WordPress, the ever-popular CMS, has announced its automatic update function is broken in version 4.9.3. Unless you manually update it to the newest version this time, your website won’t be receiving any further updates, leaving you exposed to a myriad of cybersecurity exploits.
Did you know that 29 per cent of all websites use WordPress as their primary CMS? This makes it lucrative for cybercriminals to develop a way to break their way inside and cause various sorts of mayhem. As of now, numerous organisations who use it are in trouble, so updating to the newest version must become a priority, as the bug that affected automatic updates has already been patched in the updated version.
Three ways to update your WordPress installation:
- Navigate to the WordPress administration area where you usually install updates from, then click the ‘update now’ button manually. This is by far the easiest method.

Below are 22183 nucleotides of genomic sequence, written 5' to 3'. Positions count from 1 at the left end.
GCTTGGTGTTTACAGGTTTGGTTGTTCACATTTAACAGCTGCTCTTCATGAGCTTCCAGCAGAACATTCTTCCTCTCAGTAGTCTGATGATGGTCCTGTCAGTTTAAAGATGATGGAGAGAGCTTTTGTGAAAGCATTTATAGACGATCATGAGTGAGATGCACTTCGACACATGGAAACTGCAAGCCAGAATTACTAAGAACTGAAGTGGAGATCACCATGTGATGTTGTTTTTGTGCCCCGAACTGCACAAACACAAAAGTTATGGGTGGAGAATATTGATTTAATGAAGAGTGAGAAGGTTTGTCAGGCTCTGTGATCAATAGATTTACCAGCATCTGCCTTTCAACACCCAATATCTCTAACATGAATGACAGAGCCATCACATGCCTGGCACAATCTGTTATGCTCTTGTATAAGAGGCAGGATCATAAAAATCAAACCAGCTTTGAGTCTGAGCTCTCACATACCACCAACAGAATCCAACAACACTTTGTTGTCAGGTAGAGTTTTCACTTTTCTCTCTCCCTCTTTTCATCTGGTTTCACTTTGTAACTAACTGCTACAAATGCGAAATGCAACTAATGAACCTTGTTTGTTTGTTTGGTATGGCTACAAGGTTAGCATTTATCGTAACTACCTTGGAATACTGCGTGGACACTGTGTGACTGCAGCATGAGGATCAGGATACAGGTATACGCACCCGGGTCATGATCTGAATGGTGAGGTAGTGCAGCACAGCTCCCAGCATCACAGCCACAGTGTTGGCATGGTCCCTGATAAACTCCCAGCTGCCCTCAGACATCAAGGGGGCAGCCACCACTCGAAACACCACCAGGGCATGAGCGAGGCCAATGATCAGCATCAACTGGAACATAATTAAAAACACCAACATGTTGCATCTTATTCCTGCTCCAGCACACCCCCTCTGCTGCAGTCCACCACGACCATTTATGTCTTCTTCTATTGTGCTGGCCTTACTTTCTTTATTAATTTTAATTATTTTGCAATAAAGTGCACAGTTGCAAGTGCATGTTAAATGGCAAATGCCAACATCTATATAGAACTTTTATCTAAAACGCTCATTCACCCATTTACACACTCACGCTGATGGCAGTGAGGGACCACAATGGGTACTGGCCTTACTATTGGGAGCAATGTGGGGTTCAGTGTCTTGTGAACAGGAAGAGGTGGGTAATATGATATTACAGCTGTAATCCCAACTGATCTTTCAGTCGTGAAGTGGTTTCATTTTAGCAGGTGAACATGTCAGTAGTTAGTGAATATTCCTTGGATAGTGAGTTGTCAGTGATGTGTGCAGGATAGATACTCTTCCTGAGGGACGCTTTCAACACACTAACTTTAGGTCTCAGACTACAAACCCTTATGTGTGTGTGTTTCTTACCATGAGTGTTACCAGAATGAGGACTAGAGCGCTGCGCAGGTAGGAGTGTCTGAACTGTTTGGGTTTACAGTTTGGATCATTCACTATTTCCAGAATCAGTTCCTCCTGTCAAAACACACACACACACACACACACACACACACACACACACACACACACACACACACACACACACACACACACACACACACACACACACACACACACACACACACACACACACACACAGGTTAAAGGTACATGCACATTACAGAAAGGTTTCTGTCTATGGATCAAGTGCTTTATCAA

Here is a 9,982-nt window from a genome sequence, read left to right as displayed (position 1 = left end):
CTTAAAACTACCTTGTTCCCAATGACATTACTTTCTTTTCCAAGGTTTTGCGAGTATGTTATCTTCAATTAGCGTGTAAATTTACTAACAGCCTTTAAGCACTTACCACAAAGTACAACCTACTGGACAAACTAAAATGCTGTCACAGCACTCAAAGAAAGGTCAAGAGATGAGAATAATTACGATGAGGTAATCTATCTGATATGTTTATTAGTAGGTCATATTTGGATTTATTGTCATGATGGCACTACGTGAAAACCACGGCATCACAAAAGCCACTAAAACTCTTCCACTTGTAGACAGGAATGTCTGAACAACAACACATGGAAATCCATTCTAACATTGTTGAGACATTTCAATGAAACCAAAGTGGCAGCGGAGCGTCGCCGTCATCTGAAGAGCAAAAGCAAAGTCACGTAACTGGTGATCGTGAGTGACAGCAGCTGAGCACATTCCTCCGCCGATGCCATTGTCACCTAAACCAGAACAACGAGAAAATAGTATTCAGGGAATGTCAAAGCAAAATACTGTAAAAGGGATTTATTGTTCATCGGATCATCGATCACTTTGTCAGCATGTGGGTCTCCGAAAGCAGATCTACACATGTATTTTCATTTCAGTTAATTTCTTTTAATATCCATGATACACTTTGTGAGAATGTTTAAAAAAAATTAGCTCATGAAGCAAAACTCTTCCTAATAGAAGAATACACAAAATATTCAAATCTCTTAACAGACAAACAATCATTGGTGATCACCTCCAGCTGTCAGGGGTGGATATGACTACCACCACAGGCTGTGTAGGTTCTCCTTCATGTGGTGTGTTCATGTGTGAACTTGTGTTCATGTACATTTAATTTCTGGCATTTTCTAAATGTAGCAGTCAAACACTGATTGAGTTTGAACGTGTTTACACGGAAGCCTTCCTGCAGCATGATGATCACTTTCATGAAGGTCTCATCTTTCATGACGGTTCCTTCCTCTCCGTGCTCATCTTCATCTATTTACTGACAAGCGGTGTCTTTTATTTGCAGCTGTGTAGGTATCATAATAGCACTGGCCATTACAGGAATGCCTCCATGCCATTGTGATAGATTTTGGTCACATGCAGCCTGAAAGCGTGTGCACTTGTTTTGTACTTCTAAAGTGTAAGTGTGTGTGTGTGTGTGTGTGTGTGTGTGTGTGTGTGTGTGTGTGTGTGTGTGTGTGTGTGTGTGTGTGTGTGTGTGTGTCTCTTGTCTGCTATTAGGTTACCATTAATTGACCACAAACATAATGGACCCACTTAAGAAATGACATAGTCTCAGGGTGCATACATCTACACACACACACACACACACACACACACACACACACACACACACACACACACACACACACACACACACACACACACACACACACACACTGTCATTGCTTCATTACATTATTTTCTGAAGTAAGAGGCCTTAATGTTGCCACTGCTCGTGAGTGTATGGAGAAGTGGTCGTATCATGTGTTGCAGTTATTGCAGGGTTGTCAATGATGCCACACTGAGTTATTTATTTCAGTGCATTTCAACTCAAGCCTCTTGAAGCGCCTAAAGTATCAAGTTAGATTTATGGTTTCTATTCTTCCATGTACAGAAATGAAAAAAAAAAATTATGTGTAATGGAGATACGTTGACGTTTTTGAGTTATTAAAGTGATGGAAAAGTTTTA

- Via FTP. Some people prefer to update their websites this way, and that’s fine. Simply download the latest ZIP package from WordPress’s official website and upload it to your website through FTP.
- Via PHP. If you have command access to your website, run the wp_maybe_auto_update() function.
- With WP-CLI. If you have it installed and you also have command access to your WordPress installation, the wp core update will take care of the updates.
An important lesson to be learned
While it’s easy to become complacent about cybersecurity by placing your trust in the CMS developers, at the end of the day, they’re only people and can easily make mistakes. The best defence remains constant vigilance.